The Brief French Supremacy

If you’re visiting the Casco Viejo you won’t want to miss the influences the French left on late nineteenth-century Panamanian architecture after their failed attempt at building an interoceanic canal through Panama. Some of the most emblematic examples are found in the area surrounding the Plaza de la Independencia. The majestic Hotel Central, for example, opened its doors in 1874 and experienced its greatest boom between 1880 and 1889, when it hosted engineers working for the Universal Company of the French Channel. 

Diagonal to the Hotel Central, you’ll find the Museum of the Interoceanic Canal, which opened in 1997. The neoclassical building was built as a hotel, but in 1881 It was acquired by the French to house their canal construction offices. The building has been put to different uses over the years, but it originally featured several architectural firsts for Panama, such as a mansard roof (a sloping roof with windows arranged to illuminate and ventilate the attic), gas lighting, and a refined fire prevention system. 

 

African Traces in Colonial Panama

The Caribbean city of Portobelo in Colón is a good place to discover the cultural influences left by the enslaved African people who were brought to the country during the Spanish conquest. Founded in 1597, Portobelo was one of the most important towns in the Americas during the viceregal era. It is now the epicenter of the Congo people in Panama. Their culture, including Afro-colonial dance, is found especially in Costa Arriba and Costa Abajo, in the province of Colón.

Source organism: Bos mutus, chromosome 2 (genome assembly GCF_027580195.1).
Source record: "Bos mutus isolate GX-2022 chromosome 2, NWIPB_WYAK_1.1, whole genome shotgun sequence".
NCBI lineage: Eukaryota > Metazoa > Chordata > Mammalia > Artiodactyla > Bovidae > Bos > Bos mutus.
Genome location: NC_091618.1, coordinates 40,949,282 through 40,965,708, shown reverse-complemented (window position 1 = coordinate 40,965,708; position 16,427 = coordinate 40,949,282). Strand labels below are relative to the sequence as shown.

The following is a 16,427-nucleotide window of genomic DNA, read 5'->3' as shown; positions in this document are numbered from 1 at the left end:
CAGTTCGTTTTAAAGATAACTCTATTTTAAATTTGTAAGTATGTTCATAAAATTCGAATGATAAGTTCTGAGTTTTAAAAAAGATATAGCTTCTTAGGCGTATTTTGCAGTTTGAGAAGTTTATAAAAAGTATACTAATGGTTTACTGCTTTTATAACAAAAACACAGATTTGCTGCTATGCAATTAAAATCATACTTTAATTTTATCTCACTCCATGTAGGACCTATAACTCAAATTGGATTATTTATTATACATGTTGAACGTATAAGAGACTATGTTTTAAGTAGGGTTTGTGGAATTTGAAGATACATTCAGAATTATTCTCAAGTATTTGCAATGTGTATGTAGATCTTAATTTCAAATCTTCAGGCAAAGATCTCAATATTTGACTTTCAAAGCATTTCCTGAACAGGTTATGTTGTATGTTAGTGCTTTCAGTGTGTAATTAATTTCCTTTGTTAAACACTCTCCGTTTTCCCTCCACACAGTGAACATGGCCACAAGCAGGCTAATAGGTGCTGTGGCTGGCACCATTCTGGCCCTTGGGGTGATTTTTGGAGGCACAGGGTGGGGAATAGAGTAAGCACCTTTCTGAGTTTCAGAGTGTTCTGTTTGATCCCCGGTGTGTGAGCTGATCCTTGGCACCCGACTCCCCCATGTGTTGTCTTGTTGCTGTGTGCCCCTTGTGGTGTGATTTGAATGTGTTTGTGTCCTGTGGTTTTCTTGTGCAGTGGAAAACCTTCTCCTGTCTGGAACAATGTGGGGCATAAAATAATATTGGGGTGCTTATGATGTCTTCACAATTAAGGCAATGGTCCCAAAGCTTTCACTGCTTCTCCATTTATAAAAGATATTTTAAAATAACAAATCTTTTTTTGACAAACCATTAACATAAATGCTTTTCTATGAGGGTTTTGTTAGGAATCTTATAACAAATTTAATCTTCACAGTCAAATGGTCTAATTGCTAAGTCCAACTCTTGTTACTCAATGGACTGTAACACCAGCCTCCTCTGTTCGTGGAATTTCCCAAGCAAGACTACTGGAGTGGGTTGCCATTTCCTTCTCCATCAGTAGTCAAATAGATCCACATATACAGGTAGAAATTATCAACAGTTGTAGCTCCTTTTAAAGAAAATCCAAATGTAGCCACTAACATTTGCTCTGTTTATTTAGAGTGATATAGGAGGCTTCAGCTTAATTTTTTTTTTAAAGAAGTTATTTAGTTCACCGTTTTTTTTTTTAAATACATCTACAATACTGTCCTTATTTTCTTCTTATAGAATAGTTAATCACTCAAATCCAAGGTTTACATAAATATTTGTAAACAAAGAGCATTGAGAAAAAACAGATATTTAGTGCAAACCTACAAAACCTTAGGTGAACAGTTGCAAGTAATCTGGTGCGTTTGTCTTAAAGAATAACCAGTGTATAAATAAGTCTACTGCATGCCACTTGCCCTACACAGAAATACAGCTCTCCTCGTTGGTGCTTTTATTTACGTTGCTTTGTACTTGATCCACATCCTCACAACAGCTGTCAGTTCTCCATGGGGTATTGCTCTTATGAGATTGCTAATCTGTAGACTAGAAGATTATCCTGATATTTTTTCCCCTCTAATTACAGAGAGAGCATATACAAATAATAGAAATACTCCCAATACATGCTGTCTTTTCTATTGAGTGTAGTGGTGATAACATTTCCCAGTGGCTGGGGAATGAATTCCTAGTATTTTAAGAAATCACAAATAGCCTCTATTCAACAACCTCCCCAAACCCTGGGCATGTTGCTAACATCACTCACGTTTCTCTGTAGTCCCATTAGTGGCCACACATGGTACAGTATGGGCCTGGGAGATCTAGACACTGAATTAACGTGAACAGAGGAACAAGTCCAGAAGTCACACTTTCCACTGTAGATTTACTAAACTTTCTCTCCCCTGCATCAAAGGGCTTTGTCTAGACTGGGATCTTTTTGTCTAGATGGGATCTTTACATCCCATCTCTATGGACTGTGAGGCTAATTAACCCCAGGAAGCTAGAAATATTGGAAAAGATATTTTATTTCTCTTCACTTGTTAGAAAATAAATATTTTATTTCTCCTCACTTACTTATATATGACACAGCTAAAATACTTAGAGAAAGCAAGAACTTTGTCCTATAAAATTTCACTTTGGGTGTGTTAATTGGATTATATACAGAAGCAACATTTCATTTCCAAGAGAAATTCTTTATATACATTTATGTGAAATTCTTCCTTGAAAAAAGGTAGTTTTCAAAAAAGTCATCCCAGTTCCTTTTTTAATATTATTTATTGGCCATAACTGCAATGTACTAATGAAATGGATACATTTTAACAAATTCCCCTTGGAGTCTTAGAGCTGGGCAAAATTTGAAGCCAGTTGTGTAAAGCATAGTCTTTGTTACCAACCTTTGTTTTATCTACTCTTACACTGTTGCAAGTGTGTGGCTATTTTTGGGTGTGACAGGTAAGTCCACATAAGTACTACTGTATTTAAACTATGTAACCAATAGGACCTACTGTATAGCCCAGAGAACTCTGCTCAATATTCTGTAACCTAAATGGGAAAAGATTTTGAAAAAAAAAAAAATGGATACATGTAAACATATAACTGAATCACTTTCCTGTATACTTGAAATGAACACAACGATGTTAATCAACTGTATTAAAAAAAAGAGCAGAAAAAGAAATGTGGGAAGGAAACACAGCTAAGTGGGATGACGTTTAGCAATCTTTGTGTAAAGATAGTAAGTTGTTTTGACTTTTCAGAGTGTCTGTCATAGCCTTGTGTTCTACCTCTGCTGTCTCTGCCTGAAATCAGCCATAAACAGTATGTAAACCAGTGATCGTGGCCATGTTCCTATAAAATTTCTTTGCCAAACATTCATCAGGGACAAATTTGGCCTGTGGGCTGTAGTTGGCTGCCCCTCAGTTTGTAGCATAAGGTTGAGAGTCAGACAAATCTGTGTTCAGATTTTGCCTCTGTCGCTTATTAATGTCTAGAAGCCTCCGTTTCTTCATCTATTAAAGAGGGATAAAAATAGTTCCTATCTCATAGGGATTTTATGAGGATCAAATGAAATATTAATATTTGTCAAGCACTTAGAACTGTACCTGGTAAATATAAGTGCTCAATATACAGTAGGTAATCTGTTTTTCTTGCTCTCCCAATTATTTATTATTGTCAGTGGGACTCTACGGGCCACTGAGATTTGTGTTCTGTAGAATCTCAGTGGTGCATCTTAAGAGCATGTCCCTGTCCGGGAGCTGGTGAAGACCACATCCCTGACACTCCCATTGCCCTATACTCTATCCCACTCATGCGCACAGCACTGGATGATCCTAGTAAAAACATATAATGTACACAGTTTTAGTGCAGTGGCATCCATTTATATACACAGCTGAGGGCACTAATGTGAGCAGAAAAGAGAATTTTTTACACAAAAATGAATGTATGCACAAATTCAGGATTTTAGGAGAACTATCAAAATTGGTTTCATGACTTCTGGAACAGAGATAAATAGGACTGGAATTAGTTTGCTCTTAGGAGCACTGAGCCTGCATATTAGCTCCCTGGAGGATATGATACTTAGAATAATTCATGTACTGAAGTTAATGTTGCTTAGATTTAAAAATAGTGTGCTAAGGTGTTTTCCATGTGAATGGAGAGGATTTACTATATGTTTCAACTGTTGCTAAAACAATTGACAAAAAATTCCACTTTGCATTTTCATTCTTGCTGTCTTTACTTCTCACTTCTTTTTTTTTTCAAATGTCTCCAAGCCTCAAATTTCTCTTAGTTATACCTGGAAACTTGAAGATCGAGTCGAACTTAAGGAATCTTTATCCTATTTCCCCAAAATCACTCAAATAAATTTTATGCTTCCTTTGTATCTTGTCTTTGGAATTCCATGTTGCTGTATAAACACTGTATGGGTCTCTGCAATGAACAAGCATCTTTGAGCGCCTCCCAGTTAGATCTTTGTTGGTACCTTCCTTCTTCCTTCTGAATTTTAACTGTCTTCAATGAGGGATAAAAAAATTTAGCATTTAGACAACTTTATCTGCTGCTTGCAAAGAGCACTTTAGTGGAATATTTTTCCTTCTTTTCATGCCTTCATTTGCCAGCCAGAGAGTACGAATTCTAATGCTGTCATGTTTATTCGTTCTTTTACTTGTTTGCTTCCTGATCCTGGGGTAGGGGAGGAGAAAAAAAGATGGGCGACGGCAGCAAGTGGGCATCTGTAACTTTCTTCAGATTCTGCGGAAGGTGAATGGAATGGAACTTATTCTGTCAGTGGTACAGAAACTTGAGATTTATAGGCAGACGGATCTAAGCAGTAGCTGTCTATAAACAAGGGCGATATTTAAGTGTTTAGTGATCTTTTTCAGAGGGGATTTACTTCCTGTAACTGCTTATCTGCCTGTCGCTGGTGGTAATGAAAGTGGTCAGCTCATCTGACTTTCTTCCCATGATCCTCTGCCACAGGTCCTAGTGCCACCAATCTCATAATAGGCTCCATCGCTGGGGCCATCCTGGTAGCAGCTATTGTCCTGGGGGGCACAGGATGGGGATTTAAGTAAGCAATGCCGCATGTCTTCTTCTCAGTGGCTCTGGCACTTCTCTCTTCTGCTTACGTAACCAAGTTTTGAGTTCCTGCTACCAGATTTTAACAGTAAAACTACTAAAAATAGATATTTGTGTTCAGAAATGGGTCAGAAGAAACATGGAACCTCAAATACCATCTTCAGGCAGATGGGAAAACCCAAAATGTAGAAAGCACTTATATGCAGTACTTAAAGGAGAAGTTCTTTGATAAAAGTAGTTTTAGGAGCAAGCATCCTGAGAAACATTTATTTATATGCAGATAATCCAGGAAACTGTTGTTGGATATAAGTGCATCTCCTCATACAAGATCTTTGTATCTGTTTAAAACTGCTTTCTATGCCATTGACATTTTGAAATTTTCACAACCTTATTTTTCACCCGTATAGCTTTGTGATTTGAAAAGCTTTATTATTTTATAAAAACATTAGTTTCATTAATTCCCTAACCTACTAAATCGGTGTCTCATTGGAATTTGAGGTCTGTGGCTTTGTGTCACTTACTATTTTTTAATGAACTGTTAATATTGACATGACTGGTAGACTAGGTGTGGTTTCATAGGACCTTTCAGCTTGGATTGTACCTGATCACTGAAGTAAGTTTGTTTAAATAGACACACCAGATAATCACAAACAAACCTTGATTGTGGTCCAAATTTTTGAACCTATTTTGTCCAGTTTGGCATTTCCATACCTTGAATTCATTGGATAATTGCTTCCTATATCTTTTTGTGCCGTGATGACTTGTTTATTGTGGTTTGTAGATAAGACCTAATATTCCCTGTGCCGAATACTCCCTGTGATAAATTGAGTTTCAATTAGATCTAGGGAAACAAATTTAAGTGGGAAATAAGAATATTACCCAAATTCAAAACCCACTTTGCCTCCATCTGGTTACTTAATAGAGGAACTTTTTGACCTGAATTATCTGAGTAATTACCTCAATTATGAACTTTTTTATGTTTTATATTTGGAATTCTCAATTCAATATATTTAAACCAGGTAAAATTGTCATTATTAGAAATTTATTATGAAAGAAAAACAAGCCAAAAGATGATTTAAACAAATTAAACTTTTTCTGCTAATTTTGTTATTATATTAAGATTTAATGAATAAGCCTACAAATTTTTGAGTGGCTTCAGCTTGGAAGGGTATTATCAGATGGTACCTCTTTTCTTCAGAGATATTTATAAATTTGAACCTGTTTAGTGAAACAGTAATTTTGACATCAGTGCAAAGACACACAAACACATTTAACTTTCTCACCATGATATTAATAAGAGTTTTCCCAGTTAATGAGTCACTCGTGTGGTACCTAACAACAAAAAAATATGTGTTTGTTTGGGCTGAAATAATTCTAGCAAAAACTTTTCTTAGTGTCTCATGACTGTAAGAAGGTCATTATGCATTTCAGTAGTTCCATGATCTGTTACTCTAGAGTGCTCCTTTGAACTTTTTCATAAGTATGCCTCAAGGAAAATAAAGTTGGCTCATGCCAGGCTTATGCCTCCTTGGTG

In the mid-19th century, the African legacy grew stronger with the arrival of the Afro-Antilleans,  who arrived first from San Andrés and Providencia Islands, and then from Barbados, Guadalupe, Jamaica, and Martinica, to make their own contribution to the titanic task of carving out the interoceanic route.  They enriched the nation’s culture with their flavors, melodies, rhythms, and colors.

 

China’s Contribution in One Bite 

There is nothing more Panamanian than a Sunday morning Chinese breakfast. Really! And while it may seem unfair to reduce the contributions of one of Panama’s most influential cultures —the Chinese and Afro-descendants are the two main cultural influences in the country— to a simple culinary offering, the opposite is actually quite true: the incredible popularity of dim sum in Panama is ample proof of the ancestral power of the great eastern dragon in our hearts.

There are endless places to taste these delights, but if you’re looking for some recommendations in the capital, try the Lung Fung Palace, a traditional restaurant offering truly classic versions of Cantonese cuisine. It never fails! If you plan to go on a Sunday, however, make a reservation or arrive early, because it gets crowded. Two other good options are the Golden Unicorn and Sunly. 

The History of the United States and Panama

There is a lot of history in the 150 year relationship between Panama and the United States, traces of which remain rooted in Panamanian culture. Discover one of the most visible on a tour of the old Canal Zone, the strip of Panamanian territory occupied by Americans for nearly 100 years that functioned, for all practical purposes, as a country within a country. 

Among the many highlights are several spots close the center of the Panamanian capital, in the area known as Balboa, the capital of the U.S. territory that housed many important official buildings. Especially worth visiting is the Canal Administration Building, an Italian Renaissance construction inaugurated on July 15, 1914 (just a month before the Panama Canal opened). A real beauty! 

For more details about Panama’s bicentennial celebration, consult the official event programming on the website of the Commission for the Commemoration of the Bicentennial of Independence, chaired by the Ministry of Culture of Panama:

www.bicentenariopma.com